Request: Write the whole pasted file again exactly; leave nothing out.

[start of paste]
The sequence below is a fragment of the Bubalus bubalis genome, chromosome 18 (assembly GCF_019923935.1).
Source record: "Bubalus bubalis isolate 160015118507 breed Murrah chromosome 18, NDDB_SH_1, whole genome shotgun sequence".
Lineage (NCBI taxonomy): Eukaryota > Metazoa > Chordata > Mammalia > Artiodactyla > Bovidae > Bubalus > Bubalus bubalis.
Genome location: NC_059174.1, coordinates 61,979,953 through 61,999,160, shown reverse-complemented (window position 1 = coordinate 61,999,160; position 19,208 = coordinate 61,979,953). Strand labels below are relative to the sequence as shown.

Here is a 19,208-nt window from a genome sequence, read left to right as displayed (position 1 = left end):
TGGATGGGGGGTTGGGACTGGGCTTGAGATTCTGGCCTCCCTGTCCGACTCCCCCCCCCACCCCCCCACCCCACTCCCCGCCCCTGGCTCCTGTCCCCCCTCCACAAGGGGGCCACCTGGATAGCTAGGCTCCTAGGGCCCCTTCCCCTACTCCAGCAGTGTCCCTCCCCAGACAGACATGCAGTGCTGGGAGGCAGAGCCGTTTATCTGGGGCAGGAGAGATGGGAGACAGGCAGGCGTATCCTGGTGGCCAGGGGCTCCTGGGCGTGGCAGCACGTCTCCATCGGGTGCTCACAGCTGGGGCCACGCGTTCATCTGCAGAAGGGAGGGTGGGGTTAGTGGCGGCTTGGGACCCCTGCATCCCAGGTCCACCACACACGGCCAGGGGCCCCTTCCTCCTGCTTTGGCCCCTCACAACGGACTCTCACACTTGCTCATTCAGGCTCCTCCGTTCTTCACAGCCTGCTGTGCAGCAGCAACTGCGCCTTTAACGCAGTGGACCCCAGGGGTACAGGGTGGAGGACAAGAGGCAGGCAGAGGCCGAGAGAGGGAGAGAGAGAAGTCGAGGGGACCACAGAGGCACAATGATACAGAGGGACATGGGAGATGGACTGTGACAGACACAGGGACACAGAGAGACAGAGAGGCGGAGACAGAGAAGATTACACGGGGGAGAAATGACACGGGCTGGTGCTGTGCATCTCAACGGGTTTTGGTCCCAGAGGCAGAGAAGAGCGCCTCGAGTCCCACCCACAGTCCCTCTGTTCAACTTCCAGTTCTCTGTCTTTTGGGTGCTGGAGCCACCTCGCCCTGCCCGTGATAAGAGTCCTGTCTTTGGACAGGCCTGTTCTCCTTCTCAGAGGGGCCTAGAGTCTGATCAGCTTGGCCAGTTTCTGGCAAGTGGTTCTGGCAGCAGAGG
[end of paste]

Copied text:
The sequence below is a fragment of the Bubalus bubalis genome, chromosome 18 (assembly GCF_019923935.1).
Source record: "Bubalus bubalis isolate 160015118507 breed Murrah chromosome 18, NDDB_SH_1, whole genome shotgun sequence".
Lineage (NCBI taxonomy): Eukaryota > Metazoa > Chordata > Mammalia > Artiodactyla > Bovidae > Bubalus > Bubalus bubalis.
Genome location: NC_059174.1, coordinates 61,979,953 through 61,999,160, shown reverse-complemented (window position 1 = coordinate 61,999,160; position 19,208 = coordinate 61,979,953). Strand labels below are relative to the sequence as shown.

Here is a 19,208-nt window from a genome sequence, read left to right as displayed (position 1 = left end):
TGGATGGGGGGTTGGGACTGGGCTTGAGATTCTGGCCTCCCTGTCCGACTCCCCCCCCCACCCCCCCACCCCACTCCCCGCCCCTGGCTCCTGTCCCCCCTCCACAAGGGGGCCACCTGGATAGCTAGGCTCCTAGGGCCCCTTCCCCTACTCCAGCAGTGTCCCTCCCCAGACAGACATGCAGTGCTGGGAGGCAGAGCCGTTTATCTGGGGCAGGAGAGATGGGAGACAGGCAGGCGTATCCTGGTGGCCAGGGGCTCCTGGGCGTGGCAGCACGTCTCCATCGGGTGCTCACAGCTGGGGCCACGCGTTCATCTGCAGAAGGGAGGGTGGGGTTAGTGGCGGCTTGGGACCCCTGCATCCCAGGTCCACCACACACGGCCAGGGGCCCCTTCCTCCTGCTTTGGCCCCTCACAACGGACTCTCACACTTGCTCATTCAGGCTCCTCCGTTCTTCACAGCCTGCTGTGCAGCAGCAACTGCGCCTTTAACGCAGTGGACCCCAGGGGTACAGGGTGGAGGACAAGAGGCAGGCAGAGGCCGAGAGAGGGAGAGAGAGAAGTCGAGGGGACCACAGAGGCACAATGATACAGAGGGACATGGGAGATGGACTGTGACAGACACAGGGACACAGAGAGACAGAGAGGCGGAGACAGAGAAGATTACACGGGGGAGAAATGACACGGGCTGGTGCTGTGCATCTCAACGGGTTTTGGTCCCAGAGGCAGAGAAGAGCGCCTCGAGTCCCACCCACAGTCCCTCTGTTCAACTTCCAGTTCTCTGTCTTTTGGGTGCTGGAGCCACCTCGCCCTGCCCGTGATAAGAGTCCTGTCTTTGGACAGGCCTGTTCTCCTTCTCAGAGGGGCCTAGAGTCTGATCAGCTTGGCCAGTTTCTGGCAAGTGGTTCTGGCAGCAGAGG